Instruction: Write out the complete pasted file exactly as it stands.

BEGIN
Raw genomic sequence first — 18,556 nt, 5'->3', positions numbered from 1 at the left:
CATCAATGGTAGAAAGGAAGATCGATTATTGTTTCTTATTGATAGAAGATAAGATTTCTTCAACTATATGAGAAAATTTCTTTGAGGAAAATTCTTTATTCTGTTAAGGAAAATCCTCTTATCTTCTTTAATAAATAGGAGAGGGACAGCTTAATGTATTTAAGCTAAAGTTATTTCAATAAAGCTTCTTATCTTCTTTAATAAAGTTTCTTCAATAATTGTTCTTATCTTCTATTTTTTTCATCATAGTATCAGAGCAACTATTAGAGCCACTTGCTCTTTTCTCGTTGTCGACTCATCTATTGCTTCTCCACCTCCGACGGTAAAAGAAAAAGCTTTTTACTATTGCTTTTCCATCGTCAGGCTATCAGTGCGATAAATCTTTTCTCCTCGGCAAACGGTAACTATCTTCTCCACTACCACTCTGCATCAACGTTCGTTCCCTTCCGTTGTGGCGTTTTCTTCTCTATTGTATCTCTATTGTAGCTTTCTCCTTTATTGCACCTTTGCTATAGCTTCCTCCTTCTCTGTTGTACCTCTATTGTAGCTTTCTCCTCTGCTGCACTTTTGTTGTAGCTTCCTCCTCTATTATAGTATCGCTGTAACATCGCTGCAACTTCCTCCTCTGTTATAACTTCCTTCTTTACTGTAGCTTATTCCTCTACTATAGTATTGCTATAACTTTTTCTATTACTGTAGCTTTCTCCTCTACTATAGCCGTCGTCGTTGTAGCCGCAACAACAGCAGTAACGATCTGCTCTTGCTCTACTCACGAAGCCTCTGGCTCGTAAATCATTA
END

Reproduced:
Raw genomic sequence first — 18,556 nt, 5'->3', positions numbered from 1 at the left:
CATCAATGGTAGAAAGGAAGATCGATTATTGTTTCTTATTGATAGAAGATAAGATTTCTTCAACTATATGAGAAAATTTCTTTGAGGAAAATTCTTTATTCTGTTAAGGAAAATCCTCTTATCTTCTTTAATAAATAGGAGAGGGACAGCTTAATGTATTTAAGCTAAAGTTATTTCAATAAAGCTTCTTATCTTCTTTAATAAAGTTTCTTCAATAATTGTTCTTATCTTCTATTTTTTTCATCATAGTATCAGAGCAACTATTAGAGCCACTTGCTCTTTTCTCGTTGTCGACTCATCTATTGCTTCTCCACCTCCGACGGTAAAAGAAAAAGCTTTTTACTATTGCTTTTCCATCGTCAGGCTATCAGTGCGATAAATCTTTTCTCCTCGGCAAACGGTAACTATCTTCTCCACTACCACTCTGCATCAACGTTCGTTCCCTTCCGTTGTGGCGTTTTCTTCTCTATTGTATCTCTATTGTAGCTTTCTCCTTTATTGCACCTTTGCTATAGCTTCCTCCTTCTCTGTTGTACCTCTATTGTAGCTTTCTCCTCTGCTGCACTTTTGTTGTAGCTTCCTCCTCTATTATAGTATCGCTGTAACATCGCTGCAACTTCCTCCTCTGTTATAACTTCCTTCTTTACTGTAGCTTATTCCTCTACTATAGTATTGCTATAACTTTTTCTATTACTGTAGCTTTCTCCTCTACTATAGCCGTCGTCGTTGTAGCCGCAACAACAGCAGTAACGATCTGCTCTTGCTCTACTCACGAAGCCTCTGGCTCGTAAATCATTA